Jul 30 2011

Creating Space for Beauty

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I’ve found that experiencing beauty as a regular part of my day requires cultivating a welcoming space: physical space, such as having a special area to display something I find beautiful or art supplies at the ready for creating; space in my schedule to intentionally notice beauty, such as walking to a look-out, taking my camera on an urban hike, hand writing a letter, or sharing a meal and seeing the beauty of a friend; and mental space, where I release behaviors and thoughts which clutter my head and blind my eyes to joy, and instead look at life with a gaze of gratitude.

When I invest energy in looking with a grateful eye on all that is beautiful, small things and experiences especially, it balances me and helps me see life as a whole, not just what is painful or difficult in the moment.

When I intentionally cultivate space for daily beauty, I find that any energy invested multiplies exponentially. Beauty is nourished by beauty.

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Awhile ago, I wrote about seeing a lovely cottage and garden near my apartment, and how sad I was, knowing that owning such a place is many years down the road. After pouring out my desire to God, it became clear that I had a choice: live in sadness and scarcity, looking longingly toward a future dream, or make space to be inspired by the real beauty of that garden and to cultivate a similar beauty in my own life.

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Making space for beauty, or really anything, is difficult if we keep a death grip on one vision or image of what must fill the space.

Instead, if we clear the space and then let beauty breathe into it (in-spire it), what fits our particular life and situation can grow organically.

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We make space for the possibility of beauty. Rather than making demands, we invite, welcome, practice hospitality.

For me, after seeing the cottage garden, inviting beauty meant taking time to clean up my balcony and simply sit, allowing a vision of beauty for that space to superimpose itself on reality.

Clearing mental space helped me feel: my hands were itching to get into dirt and to nurture growing life. I realized I didn’t want a ready-made garden, but to start from scratch.

Then, after planting the seeds, patience was necessary to nurture the space, as I waited weeks for any sign of life and then more weeks until flowers bloomed.

Now, when I look out on my balcony, I see the beauty of that cottage garden, but in a form perfect for my situation. The bees buzz, butterflies flutter, and hummingbirds greet me in the morning. A bit of Eden, four storeys up.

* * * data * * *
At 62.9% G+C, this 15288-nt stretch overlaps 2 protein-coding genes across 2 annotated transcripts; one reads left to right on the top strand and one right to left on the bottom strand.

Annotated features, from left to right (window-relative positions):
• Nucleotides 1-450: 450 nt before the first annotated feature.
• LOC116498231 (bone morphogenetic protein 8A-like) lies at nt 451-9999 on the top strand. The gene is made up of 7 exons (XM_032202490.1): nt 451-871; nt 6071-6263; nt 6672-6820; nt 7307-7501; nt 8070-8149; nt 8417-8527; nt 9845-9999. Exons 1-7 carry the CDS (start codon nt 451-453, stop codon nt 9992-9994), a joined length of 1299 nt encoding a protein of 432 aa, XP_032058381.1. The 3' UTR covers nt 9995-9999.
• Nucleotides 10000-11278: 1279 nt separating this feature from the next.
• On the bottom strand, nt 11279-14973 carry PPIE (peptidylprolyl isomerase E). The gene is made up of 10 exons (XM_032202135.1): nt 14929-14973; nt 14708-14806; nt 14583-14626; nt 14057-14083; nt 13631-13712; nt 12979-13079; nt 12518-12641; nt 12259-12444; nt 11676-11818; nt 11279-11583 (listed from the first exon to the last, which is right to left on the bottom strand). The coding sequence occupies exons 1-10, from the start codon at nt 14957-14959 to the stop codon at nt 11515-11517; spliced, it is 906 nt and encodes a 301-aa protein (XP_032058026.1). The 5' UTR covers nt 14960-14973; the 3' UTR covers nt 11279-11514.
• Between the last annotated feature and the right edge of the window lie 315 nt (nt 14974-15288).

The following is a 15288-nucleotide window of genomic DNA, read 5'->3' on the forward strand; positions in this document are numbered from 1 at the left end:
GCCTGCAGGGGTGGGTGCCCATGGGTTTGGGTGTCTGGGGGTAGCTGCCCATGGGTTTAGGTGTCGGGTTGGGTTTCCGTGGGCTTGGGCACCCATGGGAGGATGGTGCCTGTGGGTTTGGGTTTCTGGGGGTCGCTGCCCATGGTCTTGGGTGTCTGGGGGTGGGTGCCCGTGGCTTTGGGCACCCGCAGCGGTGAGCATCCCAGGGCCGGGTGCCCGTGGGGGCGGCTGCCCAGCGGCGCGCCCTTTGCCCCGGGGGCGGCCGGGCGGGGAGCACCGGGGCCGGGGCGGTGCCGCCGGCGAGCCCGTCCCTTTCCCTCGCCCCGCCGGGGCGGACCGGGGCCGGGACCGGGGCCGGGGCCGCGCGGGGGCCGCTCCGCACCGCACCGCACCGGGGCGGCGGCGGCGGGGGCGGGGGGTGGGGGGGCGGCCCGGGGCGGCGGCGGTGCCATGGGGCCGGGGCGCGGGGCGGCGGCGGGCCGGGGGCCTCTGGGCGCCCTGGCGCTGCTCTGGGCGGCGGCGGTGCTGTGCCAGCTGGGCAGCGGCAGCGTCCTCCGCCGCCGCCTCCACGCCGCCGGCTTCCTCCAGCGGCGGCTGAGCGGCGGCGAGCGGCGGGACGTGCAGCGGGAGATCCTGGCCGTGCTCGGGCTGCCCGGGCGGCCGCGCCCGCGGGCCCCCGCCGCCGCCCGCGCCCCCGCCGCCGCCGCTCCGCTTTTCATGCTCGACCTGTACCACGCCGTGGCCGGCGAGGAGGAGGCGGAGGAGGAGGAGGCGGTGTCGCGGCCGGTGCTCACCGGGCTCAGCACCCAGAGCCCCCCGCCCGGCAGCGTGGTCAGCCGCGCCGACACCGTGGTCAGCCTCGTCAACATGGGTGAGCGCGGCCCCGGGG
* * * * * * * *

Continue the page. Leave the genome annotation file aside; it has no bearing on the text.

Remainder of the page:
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Gardens are all through scripture, places of growth and healing.  A garden at the beginning when all things were new, the garden of Gethesmane when tears flowed and angels soothed, a garden for the tomb when the world held its breath. Even for the resurrection, in the garden, Jesus greeted is beloved friend, and what could happen but, “She thought he was the gardener.”  So true.

And finally, finally, the end and a new beginning: a Garden around a Tree in center of the Beautiful City.

That final glorious Day will come, but the greening, growing beauty of that Day can in-spire our days now.

Clear some space, welcome Beauty, wait and see.

What is a beauty that captures your heart?

This week, clear some space, in your physical surroundings, in your schedule, and in your thoughts for this beauty to find a home.

No need to fill the space, just let it breathe.

What vision reveals itself?

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Jul 29 2011

Friday Florilegium

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I’ve listened to and sung this hymn for years, but recently, it finally took up residence in that deep space of my heart where only a few songs gain entrance.

This is my Father’s world, and to my listening ears
All nature sings, and round me rings the music of the spheres.
This is my Father’s world: I rest me in the thought
Of rocks and trees, of skies and seas;
His hand the wonders wrought.

This is my Father’s world, the birds their carols raise,
The morning light, the lily white, declare their Maker’s praise.
This is my Father’s world: He shines in all that’s fair;
In the rustling grass I hear Him pass;
He speaks to me everywhere.

This is my Father’s world. O let me ne’er forget
That though the wrong seems oft so strong, God is the ruler yet.
This is my Father’s world: the battle is not done:
Jesus Who died shall be satisfied,
And earth and Heav’n be one.

This is my Father’s world, dreaming, I see His face.
I ope my eyes, and in glad surprise cry, “The Lord is in this place.”
This is my Father’s world, from the shining courts above,
The Beloved One, His Only Son,
Came—a pledge of deathless love.

This is my Father’s world, should my heart be ever sad?
The lord is King—let the heavens ring. God reigns—let the earth be glad.
This is my Father’s world. Now closer to Heaven bound,
For dear to God is the earth Christ trod.
No place but is holy ground.

This is my Father’s world. I walk a desert lone.
In a bush ablaze to my wondering gaze God makes His glory known.
This is my Father’s world, a wanderer I may roam
Whate’er my lot, it matters not,
My heart is still at home.

(Rev. Maltbie Babcock, 1901, wrote this song inspired by a place he would hike in Lockport, NY)

Friday Florilegium 1


Jul 28 2011

Hidden Abundance